NEWSLETTER ISSUE #3/2017       

TRADE staff and postgraduate students polish their skills
 

One of TRADE’s priorities – and strengths – is that researchers have the opportunity to attend training at regular intervals to ensure that they are up to speed with the latest developments and thinking in their particular areas of focus. 

Ms Michelle Groenewald and Mr Caro Janse van Rensburg, both completing their Master’s studies at TRADE, attended the LSE-UCT Winter School (convened by the London School of Economics and the University of Cape Town) in June and July 2016 where the focus was on poverty and development, and how the research profession can shine more light on the complex relationship between these two phenomena. Then, in August 2016, the NWU School of Economics Winter School took place, a compulsory programme for MCom International Trade and Economics students, which is designed to stimulate advanced conceptual thinking and robust debate with a view to enhancing these postgraduate students’ research efforts and outputs. For more information about our Master’s and PhD programmes, click here.

September 2016 saw Prof Lucas Ferraz from the São Paulo School of Economics in Brazil (and a WTO Chair holder) visit the NWU and conduct an introductory training course for a group of staff and postgraduate students on the use of the GTAP (Global Trade Analysis Project) database for conducting quantitative analyses of international economic policy issues, especially trade policy.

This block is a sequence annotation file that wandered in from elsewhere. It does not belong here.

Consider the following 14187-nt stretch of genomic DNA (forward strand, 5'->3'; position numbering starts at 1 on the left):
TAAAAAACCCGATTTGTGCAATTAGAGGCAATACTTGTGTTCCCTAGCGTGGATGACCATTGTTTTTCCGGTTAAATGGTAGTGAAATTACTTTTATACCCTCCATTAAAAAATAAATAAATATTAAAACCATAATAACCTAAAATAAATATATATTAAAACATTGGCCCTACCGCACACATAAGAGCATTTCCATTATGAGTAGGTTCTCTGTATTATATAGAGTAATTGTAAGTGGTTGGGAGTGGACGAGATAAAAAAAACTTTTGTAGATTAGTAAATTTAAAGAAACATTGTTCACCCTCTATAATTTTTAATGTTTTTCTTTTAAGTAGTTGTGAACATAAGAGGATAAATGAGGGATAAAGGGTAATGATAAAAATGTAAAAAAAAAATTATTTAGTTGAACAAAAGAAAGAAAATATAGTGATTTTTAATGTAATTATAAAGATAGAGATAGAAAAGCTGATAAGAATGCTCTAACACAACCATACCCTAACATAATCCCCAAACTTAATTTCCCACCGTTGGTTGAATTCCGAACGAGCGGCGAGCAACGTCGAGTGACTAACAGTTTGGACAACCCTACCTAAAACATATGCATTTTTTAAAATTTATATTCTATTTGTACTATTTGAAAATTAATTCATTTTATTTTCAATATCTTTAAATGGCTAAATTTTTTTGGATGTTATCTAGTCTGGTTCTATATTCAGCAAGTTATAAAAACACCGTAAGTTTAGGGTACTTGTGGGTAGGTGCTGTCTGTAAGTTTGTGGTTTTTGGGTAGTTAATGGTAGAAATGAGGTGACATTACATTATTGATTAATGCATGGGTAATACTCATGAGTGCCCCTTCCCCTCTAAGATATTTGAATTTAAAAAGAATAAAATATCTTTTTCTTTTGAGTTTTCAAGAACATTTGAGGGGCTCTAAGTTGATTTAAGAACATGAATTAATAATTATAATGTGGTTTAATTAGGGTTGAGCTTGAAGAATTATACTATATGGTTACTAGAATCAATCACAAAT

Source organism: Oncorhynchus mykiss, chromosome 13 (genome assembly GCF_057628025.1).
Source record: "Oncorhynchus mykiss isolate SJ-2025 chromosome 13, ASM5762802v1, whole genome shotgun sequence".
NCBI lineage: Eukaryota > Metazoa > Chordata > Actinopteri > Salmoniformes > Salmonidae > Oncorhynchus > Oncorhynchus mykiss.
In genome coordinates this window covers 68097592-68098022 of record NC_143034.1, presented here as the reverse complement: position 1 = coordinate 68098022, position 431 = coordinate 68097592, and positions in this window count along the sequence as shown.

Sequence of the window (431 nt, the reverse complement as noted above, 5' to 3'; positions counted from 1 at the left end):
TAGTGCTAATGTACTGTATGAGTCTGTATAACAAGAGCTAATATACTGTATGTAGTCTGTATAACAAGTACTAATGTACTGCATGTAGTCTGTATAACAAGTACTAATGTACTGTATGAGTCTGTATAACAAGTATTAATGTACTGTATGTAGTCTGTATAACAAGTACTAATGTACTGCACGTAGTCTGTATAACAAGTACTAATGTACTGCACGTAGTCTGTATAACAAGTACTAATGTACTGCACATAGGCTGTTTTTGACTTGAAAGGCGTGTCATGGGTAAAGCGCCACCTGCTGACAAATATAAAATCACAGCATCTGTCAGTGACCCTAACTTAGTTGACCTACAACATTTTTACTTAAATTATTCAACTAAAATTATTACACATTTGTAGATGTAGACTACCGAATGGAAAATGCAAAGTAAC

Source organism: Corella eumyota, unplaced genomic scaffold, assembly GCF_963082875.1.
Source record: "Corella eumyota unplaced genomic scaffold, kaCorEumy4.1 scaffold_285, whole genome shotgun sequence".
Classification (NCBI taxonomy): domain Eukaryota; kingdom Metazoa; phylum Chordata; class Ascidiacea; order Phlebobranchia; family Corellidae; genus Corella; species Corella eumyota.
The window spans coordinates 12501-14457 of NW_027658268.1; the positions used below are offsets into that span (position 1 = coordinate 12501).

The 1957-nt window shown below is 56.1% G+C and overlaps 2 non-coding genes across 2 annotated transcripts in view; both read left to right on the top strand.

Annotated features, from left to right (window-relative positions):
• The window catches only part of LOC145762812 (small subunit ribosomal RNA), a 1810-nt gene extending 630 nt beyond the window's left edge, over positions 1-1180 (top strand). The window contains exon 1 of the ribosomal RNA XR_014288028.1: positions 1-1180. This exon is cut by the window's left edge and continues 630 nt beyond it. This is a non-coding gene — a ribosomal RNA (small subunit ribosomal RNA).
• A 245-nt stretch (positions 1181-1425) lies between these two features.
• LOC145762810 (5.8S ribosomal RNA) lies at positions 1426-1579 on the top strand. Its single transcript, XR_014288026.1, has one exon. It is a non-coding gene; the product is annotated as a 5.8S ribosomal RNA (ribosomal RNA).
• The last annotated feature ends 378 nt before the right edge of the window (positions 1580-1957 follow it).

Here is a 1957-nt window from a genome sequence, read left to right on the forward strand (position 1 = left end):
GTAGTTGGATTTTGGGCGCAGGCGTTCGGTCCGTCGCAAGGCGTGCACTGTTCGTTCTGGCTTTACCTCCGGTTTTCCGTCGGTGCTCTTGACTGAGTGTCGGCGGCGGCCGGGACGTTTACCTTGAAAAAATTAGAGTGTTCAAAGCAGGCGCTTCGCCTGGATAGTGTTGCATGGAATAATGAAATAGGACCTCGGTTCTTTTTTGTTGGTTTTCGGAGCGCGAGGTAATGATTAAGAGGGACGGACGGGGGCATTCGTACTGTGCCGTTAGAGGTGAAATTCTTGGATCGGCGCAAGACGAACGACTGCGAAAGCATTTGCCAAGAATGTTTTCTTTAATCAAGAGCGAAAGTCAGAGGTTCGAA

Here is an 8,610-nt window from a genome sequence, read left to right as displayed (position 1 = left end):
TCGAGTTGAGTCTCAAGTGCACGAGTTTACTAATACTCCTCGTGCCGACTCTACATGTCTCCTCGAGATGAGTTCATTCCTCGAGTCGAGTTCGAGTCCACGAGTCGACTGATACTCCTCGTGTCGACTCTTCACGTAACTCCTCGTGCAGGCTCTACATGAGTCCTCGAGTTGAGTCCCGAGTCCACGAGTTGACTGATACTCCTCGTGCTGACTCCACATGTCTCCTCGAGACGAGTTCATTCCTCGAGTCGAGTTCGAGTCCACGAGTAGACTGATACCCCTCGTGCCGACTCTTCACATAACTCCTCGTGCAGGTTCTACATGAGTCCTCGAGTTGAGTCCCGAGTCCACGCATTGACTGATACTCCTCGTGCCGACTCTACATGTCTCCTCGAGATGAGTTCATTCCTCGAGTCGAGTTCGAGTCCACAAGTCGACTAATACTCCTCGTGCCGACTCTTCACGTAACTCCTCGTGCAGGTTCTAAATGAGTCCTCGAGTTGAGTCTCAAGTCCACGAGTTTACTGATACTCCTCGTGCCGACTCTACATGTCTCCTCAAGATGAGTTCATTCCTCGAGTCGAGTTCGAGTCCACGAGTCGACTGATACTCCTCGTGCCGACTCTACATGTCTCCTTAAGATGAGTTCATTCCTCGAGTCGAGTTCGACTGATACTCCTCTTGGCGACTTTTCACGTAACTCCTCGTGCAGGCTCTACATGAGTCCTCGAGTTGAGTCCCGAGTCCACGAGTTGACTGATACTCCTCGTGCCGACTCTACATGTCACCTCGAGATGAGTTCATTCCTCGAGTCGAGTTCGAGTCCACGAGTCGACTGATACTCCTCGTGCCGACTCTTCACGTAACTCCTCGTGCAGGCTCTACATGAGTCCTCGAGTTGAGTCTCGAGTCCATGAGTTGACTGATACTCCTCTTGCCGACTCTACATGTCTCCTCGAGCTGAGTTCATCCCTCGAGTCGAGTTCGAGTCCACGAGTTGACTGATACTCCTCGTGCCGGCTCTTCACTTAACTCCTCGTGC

In October and November 2016, Prof Henri Bezuidenhout participated in two international training courses on cross-cultural issues, in line with his growing interest in that field. The October course in Cultural Intelligence took place at the Cultural Intelligence Center in Los Angeles in the United States. Having successfully completed this course, Prof Bezuidenhout can now use the designation ‘CQ-Certified Advanced’ after his name (one of the few people in South Africa to have earned the right to do so). The November course on Cross-Cultural Competency was conducted by the prestigious Richard Lewis Communications and Cross Culture Centre in Riversdown, England.

Another interesting training opportunity came in the form of a trade policy analysis course held in November 2016 in Dakar, Senegal. Attended by Ms Lorraine Ferreira, one of TRADE’s PhD students, the course was hosted by the African Institute for Economic Development and Planning and the African Trade Policy Centre, and focused on the application of gravity and computable general equilibrium models using STATA and GAMS software packages.

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Issue #3/2017

Issue #2/2016

Issue #1/2015